However, no penalty shall be imposable if such person proves that there were good and sufficient reasons for the contravention, i.e. Absence of Banking Facilities, Payment to agents, Payments made by third parties etc.
Penalty Imposable by – The Joint Commissioner.
With effect from 1st April 2018, sub-section 3 of Section 40A provides that where the payments or aggregate of payments in a day to a person otherwise than by an account payee cheque or bank draft or use of electronic clearing system through a bank account or through such other electronic mode as may be prescribed, exceeds Rs. 10,000 in a day, no deduction shall be allowed and such payment shall be treated as deemed profits and gains of business or profession of the assessee.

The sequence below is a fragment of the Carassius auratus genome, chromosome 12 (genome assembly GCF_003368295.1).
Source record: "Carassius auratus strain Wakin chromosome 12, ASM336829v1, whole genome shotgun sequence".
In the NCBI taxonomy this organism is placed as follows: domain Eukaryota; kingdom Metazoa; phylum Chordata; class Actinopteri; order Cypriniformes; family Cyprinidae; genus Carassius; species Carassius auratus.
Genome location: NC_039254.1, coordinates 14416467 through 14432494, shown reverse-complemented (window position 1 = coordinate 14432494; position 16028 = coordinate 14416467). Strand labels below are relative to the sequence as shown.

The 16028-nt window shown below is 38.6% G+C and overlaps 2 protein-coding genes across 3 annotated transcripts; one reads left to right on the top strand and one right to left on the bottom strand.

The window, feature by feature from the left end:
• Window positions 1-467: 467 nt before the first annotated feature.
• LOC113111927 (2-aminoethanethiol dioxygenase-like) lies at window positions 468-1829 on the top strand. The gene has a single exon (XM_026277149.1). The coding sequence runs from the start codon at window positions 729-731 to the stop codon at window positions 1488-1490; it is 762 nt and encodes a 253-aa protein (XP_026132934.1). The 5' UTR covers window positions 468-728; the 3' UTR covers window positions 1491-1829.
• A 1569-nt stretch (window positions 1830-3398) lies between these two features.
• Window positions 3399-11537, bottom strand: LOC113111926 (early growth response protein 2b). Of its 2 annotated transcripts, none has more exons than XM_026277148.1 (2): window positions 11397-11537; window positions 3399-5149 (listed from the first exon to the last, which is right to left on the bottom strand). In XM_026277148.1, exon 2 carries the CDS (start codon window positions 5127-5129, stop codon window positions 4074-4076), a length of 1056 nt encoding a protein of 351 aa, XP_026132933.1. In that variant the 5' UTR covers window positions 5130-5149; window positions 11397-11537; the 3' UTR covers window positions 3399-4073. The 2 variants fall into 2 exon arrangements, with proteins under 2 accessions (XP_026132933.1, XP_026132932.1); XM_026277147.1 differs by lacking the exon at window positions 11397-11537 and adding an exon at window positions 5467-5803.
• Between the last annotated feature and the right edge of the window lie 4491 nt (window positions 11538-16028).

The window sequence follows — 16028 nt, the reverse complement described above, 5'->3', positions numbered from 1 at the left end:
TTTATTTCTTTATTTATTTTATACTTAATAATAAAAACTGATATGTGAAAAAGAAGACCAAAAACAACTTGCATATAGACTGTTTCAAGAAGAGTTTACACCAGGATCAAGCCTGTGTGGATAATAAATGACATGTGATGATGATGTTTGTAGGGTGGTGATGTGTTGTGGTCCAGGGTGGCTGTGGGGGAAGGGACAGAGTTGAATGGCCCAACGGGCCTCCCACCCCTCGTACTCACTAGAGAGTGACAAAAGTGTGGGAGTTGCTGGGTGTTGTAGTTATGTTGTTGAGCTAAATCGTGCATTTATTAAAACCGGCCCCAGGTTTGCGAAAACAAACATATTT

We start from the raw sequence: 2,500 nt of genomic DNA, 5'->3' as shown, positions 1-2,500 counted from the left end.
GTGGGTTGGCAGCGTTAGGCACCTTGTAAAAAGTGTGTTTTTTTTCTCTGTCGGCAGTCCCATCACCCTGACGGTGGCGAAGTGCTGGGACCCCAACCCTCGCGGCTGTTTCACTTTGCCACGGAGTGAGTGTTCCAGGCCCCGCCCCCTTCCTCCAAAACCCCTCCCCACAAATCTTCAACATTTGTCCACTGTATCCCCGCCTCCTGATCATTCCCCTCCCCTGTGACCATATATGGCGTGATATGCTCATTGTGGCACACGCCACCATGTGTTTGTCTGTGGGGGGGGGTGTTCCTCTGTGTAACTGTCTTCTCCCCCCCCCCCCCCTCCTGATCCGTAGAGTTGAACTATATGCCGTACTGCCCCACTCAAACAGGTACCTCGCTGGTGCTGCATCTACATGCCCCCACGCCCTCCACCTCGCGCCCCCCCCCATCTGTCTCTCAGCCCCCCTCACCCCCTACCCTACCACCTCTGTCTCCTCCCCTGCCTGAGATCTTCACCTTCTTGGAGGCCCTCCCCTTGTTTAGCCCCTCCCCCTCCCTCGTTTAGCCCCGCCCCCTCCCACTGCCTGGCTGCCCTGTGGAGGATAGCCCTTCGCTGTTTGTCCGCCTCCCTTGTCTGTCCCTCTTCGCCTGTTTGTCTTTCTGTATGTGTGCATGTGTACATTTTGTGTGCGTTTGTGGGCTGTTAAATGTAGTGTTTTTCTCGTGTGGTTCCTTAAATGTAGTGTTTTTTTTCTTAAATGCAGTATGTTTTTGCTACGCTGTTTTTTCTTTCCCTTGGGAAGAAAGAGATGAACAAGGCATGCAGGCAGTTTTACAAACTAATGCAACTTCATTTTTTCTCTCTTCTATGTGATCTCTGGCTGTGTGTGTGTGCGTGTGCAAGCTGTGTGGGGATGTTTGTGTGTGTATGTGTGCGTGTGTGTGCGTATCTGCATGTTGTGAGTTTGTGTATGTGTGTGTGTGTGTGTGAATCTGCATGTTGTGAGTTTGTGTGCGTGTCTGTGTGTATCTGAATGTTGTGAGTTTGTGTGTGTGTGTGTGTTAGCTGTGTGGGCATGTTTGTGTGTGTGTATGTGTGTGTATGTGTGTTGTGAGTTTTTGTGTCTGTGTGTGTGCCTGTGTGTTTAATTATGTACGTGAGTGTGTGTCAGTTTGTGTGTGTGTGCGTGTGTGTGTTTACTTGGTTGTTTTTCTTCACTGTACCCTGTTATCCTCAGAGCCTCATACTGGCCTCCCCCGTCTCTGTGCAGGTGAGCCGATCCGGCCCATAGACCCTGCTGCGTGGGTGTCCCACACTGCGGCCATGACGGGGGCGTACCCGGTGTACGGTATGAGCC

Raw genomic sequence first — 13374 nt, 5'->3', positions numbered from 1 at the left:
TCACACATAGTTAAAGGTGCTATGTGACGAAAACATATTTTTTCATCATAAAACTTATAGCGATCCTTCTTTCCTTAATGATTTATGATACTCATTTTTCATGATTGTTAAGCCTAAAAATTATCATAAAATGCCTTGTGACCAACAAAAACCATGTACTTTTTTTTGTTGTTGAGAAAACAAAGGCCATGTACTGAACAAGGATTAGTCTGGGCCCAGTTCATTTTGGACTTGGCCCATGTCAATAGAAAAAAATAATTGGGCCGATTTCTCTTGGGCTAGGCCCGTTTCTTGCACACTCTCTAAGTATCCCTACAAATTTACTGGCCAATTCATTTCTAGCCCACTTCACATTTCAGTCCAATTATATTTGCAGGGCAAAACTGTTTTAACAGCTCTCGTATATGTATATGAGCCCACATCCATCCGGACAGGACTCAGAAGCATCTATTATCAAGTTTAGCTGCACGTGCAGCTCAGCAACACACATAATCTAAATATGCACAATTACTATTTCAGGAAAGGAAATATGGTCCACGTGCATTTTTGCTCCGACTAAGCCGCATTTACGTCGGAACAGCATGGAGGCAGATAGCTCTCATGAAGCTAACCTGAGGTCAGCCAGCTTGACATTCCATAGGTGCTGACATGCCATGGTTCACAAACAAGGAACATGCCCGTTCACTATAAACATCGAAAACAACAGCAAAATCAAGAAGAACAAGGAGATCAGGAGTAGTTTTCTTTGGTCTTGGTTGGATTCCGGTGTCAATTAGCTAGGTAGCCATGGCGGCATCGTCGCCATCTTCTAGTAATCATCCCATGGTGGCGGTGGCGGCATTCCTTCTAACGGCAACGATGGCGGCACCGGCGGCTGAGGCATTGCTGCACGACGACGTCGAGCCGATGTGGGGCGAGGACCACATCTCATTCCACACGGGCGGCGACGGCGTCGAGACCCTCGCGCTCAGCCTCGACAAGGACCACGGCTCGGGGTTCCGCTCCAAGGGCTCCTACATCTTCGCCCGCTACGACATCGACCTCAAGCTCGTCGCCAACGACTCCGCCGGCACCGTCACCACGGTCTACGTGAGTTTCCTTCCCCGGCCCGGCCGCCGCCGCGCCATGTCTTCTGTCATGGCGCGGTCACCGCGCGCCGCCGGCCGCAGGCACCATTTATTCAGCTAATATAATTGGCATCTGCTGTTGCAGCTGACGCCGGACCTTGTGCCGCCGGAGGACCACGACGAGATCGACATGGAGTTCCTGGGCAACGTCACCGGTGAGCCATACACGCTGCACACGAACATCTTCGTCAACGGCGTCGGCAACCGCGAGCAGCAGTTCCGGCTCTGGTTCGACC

[Cases and circumstances in which a payment or aggregate of payments exceeding twenty thousand rupees may be made to a person in a day, otherwise than by an account payee cheque drawn on a bank or account payee bank draft.]
Rule 6DD, no dis allowance shall be made and no payment shall be treated as profits & gains of business or profession, where a payment or aggregate of payments made to a person in a day, otherwise than account payee cheque draft, exceeds Rs. 10,000 in following cases –
1. Where the payment is made to –
2. Where the payment is made to the Government, such payment is required to be made in legal tender.
3. Where the payment is made by –
4. Where the payment is made by way of adjustment against the amount of any liability incurred by the payee for any goods supplied or services rendered by the assessee to such payee.